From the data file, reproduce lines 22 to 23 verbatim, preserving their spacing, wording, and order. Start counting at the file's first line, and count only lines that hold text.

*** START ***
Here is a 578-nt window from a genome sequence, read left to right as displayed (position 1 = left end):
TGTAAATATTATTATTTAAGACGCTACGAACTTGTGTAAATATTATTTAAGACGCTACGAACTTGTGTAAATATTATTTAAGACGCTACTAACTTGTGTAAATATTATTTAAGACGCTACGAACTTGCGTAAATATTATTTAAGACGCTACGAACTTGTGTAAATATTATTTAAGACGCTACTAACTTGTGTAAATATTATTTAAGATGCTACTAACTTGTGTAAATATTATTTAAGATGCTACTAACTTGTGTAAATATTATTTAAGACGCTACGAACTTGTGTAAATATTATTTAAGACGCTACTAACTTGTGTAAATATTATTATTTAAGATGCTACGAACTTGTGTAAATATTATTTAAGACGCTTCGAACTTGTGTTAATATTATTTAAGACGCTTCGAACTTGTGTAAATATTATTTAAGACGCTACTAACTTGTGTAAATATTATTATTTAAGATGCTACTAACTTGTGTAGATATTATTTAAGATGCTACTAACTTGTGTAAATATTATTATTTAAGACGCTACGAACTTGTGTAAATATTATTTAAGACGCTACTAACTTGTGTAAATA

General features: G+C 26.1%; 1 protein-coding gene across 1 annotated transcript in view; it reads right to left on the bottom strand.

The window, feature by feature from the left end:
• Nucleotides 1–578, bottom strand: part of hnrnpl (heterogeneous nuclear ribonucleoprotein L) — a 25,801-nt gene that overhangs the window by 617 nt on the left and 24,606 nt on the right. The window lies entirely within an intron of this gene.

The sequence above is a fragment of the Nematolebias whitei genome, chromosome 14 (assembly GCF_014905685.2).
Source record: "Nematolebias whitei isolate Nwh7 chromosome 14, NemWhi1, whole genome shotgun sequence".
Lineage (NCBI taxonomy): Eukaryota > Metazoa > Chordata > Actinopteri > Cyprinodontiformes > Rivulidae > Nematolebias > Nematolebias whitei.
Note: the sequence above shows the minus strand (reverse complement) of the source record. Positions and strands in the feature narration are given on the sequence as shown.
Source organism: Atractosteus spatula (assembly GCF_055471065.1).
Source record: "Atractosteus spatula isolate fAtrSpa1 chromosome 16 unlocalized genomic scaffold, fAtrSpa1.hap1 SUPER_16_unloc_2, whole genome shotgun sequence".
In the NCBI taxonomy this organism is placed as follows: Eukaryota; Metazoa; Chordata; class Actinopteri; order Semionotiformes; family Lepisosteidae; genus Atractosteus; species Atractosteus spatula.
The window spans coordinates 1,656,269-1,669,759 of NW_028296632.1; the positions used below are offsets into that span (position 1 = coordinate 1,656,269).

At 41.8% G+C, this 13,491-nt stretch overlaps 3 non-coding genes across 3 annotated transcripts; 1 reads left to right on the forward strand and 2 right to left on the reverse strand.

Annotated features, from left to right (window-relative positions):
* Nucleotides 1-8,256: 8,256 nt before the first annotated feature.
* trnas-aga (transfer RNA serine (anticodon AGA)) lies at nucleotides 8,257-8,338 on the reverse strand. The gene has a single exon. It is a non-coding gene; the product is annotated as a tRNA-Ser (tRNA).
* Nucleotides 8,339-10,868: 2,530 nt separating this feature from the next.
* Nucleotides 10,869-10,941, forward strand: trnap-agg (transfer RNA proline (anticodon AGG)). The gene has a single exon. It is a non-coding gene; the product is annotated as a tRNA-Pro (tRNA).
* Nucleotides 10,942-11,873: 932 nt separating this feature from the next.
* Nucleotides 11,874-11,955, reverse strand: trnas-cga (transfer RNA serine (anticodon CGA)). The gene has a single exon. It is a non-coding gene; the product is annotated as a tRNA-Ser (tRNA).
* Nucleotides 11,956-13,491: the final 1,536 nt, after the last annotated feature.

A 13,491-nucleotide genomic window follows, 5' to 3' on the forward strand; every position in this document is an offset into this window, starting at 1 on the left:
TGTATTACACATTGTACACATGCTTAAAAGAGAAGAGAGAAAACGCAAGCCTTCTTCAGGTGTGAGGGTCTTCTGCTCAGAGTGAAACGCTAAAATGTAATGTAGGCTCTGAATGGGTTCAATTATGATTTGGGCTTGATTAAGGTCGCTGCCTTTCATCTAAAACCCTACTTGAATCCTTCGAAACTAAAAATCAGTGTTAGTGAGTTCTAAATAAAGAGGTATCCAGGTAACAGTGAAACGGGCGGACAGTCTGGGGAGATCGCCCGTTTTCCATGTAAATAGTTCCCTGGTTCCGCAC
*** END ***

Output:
* Nucleotides 11,956-13,491: the final 1,536 nt, after the last annotated feature.

A 13,491-nucleotide genomic window follows, 5' to 3' on the forward strand; every position in this document is an offset into this window, starting at 1 on the left: